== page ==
You may remember that I did a talk for the Centre for Lifelong Learning's Explore programme last year, as part of a training exercise in presenting research to a public audience. I found it a very enjoyable challenge to present my PhD work to people who had no specialist knowledge of linguistics.
Happily, they invited me back to do a session on the themed season 'The Word'. Well, seeing as words are a large chunk of what linguists study, that sounded like good fun. I've been teaching morphology all term, and so I thought I'd do a bit of a romp through some fun morphological stuff.
The nice thing about doing a one-off session for fun is that you don't have to make sure they grasp all the fine points of the technical terminology, so you can essentially leave out the boring bits and just do the fun bits. I thought that for this session, I'd get them to think about what words are, so first of all we built words out of morphemes (parts of words) written on cards, and I introduced them to the concept of building words from smaller parts and how this works in different languages. We also covered a few 'language myths' (Eskimo words for snow, no word for X, Sapir-Whorf and colour terms, etc.) and finished by thinking about how to define 'word'.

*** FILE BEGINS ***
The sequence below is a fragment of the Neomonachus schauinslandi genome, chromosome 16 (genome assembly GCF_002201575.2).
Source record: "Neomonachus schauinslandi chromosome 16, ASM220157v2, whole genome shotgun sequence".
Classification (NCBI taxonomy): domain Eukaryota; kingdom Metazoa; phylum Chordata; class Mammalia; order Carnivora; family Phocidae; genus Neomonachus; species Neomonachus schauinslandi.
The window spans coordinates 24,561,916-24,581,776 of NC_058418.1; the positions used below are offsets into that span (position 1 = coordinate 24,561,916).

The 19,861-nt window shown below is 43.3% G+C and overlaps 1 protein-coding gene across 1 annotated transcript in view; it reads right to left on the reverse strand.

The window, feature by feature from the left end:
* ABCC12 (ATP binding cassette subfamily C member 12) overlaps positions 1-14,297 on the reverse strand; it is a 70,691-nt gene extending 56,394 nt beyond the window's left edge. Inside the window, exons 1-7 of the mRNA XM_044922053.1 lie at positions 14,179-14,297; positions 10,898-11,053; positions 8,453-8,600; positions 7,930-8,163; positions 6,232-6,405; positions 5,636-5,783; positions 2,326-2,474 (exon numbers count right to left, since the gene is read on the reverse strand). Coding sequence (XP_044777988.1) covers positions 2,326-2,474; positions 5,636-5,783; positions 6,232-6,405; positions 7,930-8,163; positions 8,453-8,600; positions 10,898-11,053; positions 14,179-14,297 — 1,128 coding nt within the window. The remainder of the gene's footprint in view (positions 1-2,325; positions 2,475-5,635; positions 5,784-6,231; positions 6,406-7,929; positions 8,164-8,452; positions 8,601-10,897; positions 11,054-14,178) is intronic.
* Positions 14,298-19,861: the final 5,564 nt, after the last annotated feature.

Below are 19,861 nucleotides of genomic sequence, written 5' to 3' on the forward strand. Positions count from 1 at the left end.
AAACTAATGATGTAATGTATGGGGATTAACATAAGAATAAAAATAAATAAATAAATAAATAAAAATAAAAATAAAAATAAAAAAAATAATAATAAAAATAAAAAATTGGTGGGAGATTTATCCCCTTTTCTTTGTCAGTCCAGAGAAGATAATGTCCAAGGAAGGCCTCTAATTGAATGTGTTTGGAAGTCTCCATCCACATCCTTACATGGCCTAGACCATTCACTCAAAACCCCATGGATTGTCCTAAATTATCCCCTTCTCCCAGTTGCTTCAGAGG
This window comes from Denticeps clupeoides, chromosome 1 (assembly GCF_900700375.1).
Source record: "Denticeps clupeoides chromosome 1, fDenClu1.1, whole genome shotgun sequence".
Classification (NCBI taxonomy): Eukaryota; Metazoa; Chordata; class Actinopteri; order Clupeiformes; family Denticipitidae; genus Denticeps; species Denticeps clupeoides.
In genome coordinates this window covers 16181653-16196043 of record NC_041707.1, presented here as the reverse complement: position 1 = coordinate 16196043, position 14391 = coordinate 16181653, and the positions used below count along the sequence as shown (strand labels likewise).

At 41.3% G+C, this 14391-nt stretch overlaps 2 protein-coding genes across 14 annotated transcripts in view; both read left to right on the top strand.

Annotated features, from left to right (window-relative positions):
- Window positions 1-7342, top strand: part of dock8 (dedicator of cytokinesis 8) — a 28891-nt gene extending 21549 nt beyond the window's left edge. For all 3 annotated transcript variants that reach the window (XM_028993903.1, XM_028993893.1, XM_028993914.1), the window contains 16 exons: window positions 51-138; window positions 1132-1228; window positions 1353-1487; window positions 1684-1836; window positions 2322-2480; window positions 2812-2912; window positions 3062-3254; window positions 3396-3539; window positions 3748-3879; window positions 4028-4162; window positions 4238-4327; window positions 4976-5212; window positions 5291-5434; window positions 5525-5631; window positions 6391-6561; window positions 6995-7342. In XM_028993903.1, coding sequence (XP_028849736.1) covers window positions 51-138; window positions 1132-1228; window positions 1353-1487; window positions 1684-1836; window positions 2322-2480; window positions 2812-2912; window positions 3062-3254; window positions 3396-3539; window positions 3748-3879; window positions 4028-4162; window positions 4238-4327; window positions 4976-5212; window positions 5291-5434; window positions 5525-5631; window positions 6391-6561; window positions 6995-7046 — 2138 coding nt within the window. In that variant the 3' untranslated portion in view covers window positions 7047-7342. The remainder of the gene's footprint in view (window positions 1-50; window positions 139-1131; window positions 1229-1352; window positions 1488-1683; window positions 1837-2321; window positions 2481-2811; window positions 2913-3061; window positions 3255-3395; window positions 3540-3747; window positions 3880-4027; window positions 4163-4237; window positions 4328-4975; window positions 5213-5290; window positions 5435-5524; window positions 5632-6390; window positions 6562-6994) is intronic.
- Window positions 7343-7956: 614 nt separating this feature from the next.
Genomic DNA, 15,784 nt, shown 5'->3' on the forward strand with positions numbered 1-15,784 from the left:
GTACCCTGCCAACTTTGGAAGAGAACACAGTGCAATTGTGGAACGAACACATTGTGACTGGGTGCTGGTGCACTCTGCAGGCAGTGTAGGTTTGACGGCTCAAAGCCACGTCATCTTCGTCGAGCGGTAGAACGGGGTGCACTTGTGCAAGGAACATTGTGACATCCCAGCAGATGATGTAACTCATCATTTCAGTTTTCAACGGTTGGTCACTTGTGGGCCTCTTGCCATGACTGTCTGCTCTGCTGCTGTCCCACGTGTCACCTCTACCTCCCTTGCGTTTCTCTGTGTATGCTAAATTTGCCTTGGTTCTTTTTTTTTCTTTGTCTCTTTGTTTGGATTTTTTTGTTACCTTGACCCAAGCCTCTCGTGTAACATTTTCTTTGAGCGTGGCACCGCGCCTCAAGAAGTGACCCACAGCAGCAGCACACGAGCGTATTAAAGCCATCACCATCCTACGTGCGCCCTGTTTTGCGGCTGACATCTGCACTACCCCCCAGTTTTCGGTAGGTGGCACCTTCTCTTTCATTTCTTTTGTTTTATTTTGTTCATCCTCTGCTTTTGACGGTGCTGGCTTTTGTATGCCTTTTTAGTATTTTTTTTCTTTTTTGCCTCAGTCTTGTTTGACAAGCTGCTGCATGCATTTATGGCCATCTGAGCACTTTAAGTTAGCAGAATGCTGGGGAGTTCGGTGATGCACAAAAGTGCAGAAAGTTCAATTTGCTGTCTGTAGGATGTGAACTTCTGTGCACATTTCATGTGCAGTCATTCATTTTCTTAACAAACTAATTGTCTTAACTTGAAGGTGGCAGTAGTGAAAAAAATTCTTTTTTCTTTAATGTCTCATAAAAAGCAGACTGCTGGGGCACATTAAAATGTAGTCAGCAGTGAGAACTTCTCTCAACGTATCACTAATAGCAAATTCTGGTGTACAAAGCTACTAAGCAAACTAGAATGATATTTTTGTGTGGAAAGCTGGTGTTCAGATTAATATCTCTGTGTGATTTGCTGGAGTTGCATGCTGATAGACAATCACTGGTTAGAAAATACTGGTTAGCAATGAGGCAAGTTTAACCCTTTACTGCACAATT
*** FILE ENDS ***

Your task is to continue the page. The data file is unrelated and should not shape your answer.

The venue was St Nicholas' cathedral in the centre of Newcastle, and rather than in one of the function rooms, I actually spoke in the south transept:
This was a lovely venue for a talk, and made a nice change from seminar rooms.
The audience was the best I could have wished for, interacting with me right from the start and asking intelligent questions that showed they were really interested in the topic. They contributed some interesting facts and examples of their own, and overall made it a truly fun afternoon.